1. I query the total number of concepts in the database for which each category is set. I simply ignore categories occuring too often: eg. the category ‘Organism’ is a common category for any two historical figure, but absolutely useless.

2. I have an other list of categories which are always ignored: mostly values containing numerical data. The user won’t be happy to find similar cities based on the ‘April Low temperature’, rather historical or political properties. Also skipped parameters: precipitation data, two other temperature data, UTC offset, chemical data of fruits (categories ending with Mg).

3. If the occurence of a category is too low in the database, it is also a problem. How? What if we enter the name of two Zulu scientists who published in Nature, and assume there are no more people like them in this sense? If the program would find the common category ‘Scientists_with_Zulu_origin’, we wouldn’t have any results except the two input! Instead, we let the user know, that we skipped this category and use just others (zulu, 19. century people, famous_zulus). So common categories which contain only the input concepts are skipped. Plus, the user may set, that he wants to see minimum 4 similar concepts, in this case all categories are skipped which have less then 4 + 2 = 6 concepts in the database. As the chosen categories are changed, we may have completely different results if we want to see 4 or 6 similar concepts. Both group is valid, but one would list for example famous musician Zulus, other the first known zulu leaders.

4. If we dropped the numeric, the really common and the too rare categories, but we still have too much, we have to ignore some valuable categories also. As we want to find similar concepts, we will drop the most common categories. For example we will drop the ‘african_people’ category (with 5000 occurences) and keep the zulu_people (50), otherwise the results would be not so similar to the input concepts. We are repeating this until we have maximum 12 common categories AND we have minimum 5 (or user determined) results.

How it works? 5. Translating results

The results are page titles, which are not every time easy to understand, for example, as above mentioned, the sour cherry is stored with it’s Latin name. Also, there’s opportunity to translate results to an other language, set by the 2-char languageCode on GUI. Translating the result uses the following techniques:

1. Sometimes the key ‘’ has multiple values for different languages – it’s the easiest.

2. If not, that the ‘sameAs’ links are scanned for other language pages based on the languageCode. It’s like on Wikipedia: you can find other language version of the same page and see the ‘translation’ in the URL.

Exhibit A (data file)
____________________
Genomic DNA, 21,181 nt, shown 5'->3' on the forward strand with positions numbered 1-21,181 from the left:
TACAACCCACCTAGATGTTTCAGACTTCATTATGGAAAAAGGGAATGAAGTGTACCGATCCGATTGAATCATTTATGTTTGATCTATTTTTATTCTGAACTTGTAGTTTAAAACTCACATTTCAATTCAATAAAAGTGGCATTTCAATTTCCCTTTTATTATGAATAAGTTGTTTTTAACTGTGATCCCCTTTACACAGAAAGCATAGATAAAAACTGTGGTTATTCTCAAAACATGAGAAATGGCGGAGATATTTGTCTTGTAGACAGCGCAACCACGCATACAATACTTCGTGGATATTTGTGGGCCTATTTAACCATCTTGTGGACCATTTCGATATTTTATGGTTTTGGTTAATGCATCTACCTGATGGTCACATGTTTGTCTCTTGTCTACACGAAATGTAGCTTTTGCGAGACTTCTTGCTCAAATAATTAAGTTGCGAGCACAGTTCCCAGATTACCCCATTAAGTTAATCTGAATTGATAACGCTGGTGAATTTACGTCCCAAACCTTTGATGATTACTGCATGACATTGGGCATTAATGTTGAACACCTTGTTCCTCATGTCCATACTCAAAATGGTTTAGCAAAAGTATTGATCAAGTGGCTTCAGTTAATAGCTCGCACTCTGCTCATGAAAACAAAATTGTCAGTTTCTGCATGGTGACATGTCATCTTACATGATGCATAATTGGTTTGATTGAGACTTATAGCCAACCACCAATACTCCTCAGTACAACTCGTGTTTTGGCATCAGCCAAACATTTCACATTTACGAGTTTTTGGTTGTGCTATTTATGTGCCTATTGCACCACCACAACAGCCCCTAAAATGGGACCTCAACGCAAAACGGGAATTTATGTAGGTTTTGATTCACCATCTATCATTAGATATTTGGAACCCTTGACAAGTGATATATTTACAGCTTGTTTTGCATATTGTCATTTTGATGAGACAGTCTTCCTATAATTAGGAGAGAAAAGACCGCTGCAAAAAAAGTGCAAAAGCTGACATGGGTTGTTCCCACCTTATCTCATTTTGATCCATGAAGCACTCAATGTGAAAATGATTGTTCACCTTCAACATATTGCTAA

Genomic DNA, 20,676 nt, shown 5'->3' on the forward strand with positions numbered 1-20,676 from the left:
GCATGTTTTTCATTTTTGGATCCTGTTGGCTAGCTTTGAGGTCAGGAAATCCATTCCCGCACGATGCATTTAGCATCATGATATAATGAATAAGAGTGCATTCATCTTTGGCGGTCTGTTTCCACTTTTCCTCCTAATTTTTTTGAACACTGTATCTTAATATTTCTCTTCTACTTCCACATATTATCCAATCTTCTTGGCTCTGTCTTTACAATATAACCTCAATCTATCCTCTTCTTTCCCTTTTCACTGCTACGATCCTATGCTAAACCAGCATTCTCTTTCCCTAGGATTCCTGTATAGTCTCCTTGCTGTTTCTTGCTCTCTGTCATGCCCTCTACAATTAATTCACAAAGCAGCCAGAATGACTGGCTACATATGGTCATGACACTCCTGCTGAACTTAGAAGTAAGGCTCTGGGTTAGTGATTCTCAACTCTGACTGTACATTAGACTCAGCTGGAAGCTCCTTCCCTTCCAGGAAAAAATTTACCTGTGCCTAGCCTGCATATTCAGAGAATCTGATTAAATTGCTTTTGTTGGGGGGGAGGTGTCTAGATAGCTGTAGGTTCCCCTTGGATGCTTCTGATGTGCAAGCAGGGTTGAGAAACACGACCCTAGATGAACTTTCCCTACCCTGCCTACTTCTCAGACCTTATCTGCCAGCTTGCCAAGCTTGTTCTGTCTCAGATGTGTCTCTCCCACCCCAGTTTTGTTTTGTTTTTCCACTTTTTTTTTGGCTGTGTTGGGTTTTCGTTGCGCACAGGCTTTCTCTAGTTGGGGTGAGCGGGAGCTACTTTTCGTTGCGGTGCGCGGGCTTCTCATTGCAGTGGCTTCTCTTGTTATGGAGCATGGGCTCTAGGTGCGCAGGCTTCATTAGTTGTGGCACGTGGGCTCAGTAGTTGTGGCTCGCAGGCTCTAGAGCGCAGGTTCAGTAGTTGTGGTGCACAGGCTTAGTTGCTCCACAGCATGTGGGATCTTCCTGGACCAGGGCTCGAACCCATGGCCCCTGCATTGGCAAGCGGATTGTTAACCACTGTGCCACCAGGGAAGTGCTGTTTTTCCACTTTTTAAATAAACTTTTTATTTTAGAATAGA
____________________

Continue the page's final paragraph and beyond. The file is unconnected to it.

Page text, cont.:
3) If not, the first method is used with English – still better than the Latin name 🙂

4. If not, the page title is displayed, it is not a false title after all.


What are the results? A good feeling that I could make it, than lot of hours playing with finding interesting similarities and making further improvements. This is a toy now, but I’m sure it will be important in the following decades to show the software a world-representation, and it was a good practice. Have you heard about the Turing test where a software should be “intelligent” enough to chat with a human without uncovering itself? To have a conversation, you have to have representation about the world, to know relation of concepts, which is partly done now. If the conversation contains some concepts, it is now easy to list similars, and ask “Do you know X?”, “I like Y too” which definetly seems to be an intelligent answer.

Currently the software handles the same way all key-value pairs (categories), the next level may be to use them more intelligently. For this I have to build in the knowledge that what the keys are meaning (eg. dbpprop:birthPlace), and how to use them.

I would be happy to have any feedback! About the article, the software, or if you found an interesting query.

If you worked with dotNetRdf: could you query categories containing hypen (-) or accented letters (see above, Kaposvár)?

Download here

Binaries for Windows – push “Demo!” to see how it works.

C# Source is available upon request

2 thoughts on “Artificial Intelligence: Finding similar concepts in any category

  1. Jenő

    Wow! Interesting!
    Are there possibility to connect paralell to more public databases?
    Even may the article be published on professional forums!

    1. Görög Márton Post author

      Dear Jenő 🙂
      Thank you!
      Currently the program handles only one database, but it could join data from different sources. Actually this dataset already contains data from wikipedia, YAGO,, but they are already joined. The data contains identifiers, which makes it easier to connect it to other DBs, for example we could show images to results easily with querying pictures from imagenet.
      I’ve already posted my page on reddit, and made contact with some foreign programmers.
      Have a nice day 🙂 Marci